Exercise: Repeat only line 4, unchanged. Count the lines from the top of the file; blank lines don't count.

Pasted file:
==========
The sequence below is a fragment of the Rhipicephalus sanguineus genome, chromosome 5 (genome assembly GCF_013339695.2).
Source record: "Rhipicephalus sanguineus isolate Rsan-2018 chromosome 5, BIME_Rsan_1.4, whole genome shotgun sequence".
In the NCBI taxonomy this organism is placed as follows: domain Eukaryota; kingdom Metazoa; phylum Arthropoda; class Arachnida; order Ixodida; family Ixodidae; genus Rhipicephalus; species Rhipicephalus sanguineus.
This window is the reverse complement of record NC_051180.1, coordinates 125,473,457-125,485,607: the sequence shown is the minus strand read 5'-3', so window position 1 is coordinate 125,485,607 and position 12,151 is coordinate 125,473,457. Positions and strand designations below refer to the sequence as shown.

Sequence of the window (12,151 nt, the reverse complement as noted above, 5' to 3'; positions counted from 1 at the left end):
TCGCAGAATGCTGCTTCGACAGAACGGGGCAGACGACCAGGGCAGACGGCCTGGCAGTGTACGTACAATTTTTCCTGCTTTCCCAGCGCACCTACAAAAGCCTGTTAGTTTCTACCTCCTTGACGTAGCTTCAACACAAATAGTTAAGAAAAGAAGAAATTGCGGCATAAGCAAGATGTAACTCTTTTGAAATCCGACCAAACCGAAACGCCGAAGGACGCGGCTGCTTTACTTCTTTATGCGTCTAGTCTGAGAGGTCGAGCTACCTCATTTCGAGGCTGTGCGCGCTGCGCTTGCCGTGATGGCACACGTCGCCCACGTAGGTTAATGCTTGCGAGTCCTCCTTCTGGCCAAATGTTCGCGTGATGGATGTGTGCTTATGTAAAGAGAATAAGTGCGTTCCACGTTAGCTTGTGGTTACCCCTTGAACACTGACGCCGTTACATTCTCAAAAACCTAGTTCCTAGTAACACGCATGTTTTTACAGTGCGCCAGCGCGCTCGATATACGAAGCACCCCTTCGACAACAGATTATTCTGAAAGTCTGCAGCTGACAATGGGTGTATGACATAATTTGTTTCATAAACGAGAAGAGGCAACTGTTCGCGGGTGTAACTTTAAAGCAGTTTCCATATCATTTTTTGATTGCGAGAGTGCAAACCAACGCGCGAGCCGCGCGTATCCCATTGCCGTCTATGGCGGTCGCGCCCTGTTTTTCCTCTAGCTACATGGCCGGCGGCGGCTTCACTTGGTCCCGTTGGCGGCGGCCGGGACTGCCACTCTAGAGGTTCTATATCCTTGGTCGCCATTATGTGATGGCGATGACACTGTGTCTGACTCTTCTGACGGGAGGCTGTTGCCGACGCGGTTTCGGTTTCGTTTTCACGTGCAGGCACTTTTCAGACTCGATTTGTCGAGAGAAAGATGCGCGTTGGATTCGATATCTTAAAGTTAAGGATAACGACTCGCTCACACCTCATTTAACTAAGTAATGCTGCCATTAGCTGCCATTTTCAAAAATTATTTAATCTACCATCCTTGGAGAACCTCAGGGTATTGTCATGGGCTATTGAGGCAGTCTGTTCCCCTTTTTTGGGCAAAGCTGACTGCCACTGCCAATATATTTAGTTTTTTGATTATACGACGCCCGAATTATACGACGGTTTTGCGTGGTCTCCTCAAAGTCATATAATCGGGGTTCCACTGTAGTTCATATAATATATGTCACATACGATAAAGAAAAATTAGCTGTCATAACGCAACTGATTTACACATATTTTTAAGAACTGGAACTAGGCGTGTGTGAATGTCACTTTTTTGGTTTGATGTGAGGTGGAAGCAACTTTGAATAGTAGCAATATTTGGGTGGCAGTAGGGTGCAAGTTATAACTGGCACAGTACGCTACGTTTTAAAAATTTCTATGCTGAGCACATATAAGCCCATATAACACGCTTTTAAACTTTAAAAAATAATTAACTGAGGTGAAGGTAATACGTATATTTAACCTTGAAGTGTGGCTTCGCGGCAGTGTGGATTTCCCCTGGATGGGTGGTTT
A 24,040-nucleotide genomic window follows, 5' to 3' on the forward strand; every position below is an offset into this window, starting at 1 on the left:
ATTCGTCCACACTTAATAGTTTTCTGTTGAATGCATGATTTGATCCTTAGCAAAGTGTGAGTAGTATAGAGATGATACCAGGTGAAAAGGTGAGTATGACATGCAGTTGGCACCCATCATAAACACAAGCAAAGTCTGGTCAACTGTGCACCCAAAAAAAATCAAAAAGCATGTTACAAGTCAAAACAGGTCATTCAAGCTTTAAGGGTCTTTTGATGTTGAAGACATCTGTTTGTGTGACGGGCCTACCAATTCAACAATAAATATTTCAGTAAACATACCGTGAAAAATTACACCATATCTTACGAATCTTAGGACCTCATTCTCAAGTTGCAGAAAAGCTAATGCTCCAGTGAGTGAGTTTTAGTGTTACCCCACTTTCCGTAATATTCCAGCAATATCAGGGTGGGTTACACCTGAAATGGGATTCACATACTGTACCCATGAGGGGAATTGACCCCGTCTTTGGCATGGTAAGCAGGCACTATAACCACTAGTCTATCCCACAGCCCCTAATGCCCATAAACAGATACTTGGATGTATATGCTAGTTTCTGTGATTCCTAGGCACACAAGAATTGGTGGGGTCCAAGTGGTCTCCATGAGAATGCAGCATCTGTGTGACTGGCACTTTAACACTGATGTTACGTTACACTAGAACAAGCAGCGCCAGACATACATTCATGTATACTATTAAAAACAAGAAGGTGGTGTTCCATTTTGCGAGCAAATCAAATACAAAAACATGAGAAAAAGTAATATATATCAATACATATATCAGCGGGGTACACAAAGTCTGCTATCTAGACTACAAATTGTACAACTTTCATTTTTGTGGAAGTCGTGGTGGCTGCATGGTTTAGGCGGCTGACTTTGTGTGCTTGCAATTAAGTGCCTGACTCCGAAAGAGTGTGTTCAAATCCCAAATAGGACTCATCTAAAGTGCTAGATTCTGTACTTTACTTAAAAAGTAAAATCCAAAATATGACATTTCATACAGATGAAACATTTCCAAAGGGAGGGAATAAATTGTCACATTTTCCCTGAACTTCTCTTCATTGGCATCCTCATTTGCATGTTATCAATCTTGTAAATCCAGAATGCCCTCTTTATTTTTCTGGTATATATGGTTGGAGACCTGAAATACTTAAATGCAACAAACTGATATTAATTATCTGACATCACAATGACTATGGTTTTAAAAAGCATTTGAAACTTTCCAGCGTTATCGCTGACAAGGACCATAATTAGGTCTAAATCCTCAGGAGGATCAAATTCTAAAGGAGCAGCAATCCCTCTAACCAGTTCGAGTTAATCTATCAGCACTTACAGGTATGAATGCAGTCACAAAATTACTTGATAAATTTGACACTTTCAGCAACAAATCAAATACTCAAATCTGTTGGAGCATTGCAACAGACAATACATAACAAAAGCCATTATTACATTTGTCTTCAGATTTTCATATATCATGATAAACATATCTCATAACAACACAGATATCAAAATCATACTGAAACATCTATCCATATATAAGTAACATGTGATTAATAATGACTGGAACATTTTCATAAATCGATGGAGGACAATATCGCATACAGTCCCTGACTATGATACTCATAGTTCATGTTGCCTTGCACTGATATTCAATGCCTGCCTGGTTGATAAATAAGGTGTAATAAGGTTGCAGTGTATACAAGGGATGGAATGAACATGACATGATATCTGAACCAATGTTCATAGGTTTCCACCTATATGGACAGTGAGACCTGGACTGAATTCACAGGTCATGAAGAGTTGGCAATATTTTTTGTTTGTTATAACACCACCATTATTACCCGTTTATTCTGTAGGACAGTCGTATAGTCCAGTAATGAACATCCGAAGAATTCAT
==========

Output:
This window is the reverse complement of record NC_051180.1, coordinates 125,473,457-125,485,607: the sequence shown is the minus strand read 5'-3', so window position 1 is coordinate 125,485,607 and position 12,151 is coordinate 125,473,457. Positions and strand designations below refer to the sequence as shown.